Accept what? Accept that your child will no longer be a part of your life? Accept that your child will no longer have the opportunities to live and love fully, like you have dreamed and worked for? Accept that your child will someday be the reason that someone else must endure the insufferable existence of an alienated parent. I can’t accept any of it.

    Kay

    • Karin Jones
      February 4, 2014 at 1:42 AM

      I can’t accept it either. People tell me to just get over it, but I don’t know how. Every second of every day, their absence is all I can feel. He spent years setting this up and I was so stupid. My girls asked me not to send them to visit anymore and I gave them the speech about “Daddy deserves his time, too.” and explained how the law must be respected. He refused to return them on the next visit.
      While my ex is responsible for his own actions, so is law enforcement. Judges and police officers who violate federal and state laws to interfere with child custody face no repercussions. That makes the whole system guilty.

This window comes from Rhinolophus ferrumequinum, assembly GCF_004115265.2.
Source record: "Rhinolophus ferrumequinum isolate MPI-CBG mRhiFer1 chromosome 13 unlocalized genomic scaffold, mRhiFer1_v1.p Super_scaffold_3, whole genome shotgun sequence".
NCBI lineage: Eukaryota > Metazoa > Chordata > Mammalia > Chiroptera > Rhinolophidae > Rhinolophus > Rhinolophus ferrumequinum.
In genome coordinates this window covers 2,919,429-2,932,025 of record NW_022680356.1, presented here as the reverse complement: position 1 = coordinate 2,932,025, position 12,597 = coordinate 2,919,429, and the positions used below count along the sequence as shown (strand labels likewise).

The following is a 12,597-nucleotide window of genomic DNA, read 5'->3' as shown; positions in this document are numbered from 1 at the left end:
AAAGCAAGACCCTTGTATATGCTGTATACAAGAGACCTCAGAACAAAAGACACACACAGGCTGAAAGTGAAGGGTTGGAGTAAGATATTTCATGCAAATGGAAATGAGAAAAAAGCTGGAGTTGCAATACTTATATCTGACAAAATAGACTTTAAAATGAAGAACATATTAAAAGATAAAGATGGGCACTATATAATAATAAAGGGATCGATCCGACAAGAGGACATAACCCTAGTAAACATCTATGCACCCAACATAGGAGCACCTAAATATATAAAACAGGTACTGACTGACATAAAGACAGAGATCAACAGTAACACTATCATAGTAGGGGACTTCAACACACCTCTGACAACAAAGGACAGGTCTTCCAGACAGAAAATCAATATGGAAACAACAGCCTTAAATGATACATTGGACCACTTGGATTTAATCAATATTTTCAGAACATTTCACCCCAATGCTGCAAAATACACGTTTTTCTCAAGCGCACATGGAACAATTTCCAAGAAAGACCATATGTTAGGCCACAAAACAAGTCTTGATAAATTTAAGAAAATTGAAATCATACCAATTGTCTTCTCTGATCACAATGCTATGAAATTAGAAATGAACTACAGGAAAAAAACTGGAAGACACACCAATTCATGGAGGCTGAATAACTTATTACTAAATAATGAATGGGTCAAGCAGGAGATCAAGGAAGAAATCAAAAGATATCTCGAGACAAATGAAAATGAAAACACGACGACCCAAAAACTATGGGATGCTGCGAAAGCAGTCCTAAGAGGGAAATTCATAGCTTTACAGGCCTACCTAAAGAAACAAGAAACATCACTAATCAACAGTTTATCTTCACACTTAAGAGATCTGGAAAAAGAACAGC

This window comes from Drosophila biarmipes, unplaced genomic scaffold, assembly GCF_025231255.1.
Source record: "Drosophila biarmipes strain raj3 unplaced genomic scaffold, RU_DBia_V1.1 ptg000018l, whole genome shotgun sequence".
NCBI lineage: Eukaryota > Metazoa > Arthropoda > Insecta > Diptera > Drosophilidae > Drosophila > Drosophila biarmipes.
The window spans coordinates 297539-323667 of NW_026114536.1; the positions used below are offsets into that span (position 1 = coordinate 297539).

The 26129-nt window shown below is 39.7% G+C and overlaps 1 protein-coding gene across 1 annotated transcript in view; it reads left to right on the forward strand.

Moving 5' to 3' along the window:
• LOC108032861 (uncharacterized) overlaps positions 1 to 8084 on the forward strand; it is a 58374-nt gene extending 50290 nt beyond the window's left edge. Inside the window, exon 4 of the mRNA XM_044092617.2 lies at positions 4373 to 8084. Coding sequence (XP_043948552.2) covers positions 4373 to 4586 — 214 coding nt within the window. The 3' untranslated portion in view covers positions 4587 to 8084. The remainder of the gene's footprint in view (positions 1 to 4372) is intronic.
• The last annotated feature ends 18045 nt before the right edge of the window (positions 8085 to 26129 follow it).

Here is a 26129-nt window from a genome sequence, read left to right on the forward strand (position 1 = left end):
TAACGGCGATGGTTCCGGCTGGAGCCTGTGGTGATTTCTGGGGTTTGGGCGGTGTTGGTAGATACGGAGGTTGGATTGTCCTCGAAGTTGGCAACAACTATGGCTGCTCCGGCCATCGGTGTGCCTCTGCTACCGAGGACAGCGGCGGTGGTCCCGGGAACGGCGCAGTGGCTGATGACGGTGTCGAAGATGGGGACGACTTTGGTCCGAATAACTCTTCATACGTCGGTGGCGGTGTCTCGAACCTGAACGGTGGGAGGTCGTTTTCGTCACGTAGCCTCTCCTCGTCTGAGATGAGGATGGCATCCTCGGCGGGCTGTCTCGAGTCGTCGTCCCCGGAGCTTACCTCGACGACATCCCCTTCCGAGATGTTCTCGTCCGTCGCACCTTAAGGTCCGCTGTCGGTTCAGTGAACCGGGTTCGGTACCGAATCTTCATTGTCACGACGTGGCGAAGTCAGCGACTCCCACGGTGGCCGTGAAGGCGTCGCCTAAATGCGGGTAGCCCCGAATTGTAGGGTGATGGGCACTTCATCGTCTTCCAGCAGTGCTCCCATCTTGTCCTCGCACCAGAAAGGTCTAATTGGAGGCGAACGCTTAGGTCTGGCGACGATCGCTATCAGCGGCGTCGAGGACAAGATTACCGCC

12. phyllis
    November 28, 2011 at 2:25 PM

    About giving up; it has been 25 years. My adult children have continually berated and blamed me over the duration. I have had rare visits from them that dwindled to no visits 15 years ago from one of them. The other has popped up at intervals of a year or two at a time, only to start exhibiting hostility that she projects on to me, and them storm out. Over the last year this has escalated to her making contact with me to con, (yes, sadly, con) me out of some money before she fabricated a story of “my hostility” and made her customary angry exit. This year also, in our home, she physically assaulted her stepsister who then called the police. Then she texted me at some point with four texts, spilling out abusive language and telling me that if I ever contacted her again, she would file harrassment charges. Interestingly enough, her sister made the same assertion this year. I have tried to contact both of my children by phone once or twice a year. I suppose that is it then, time to let go. What else can I do; they are adults and they have both told me that they consider my yearly call to be harrassment. Yes, I know their minds are confused and yes, the father in this case was the architect of alienation. I am not naive; there are other factors, among them my own frailty. I dare say that the aggressor described in the Parental Alienation Disorder is an apt description of my ex-husband.

    About letting go, I don’t think I can expose myself any more to this; in truth I have come to fear my daughters. I almost want to disappear for the fear that their irrational hatred will culminate into a physical attack against me or my present family members.

    Is this what you mean by letting go? I have to let go.

    • December 1, 2011 at 4:52 PM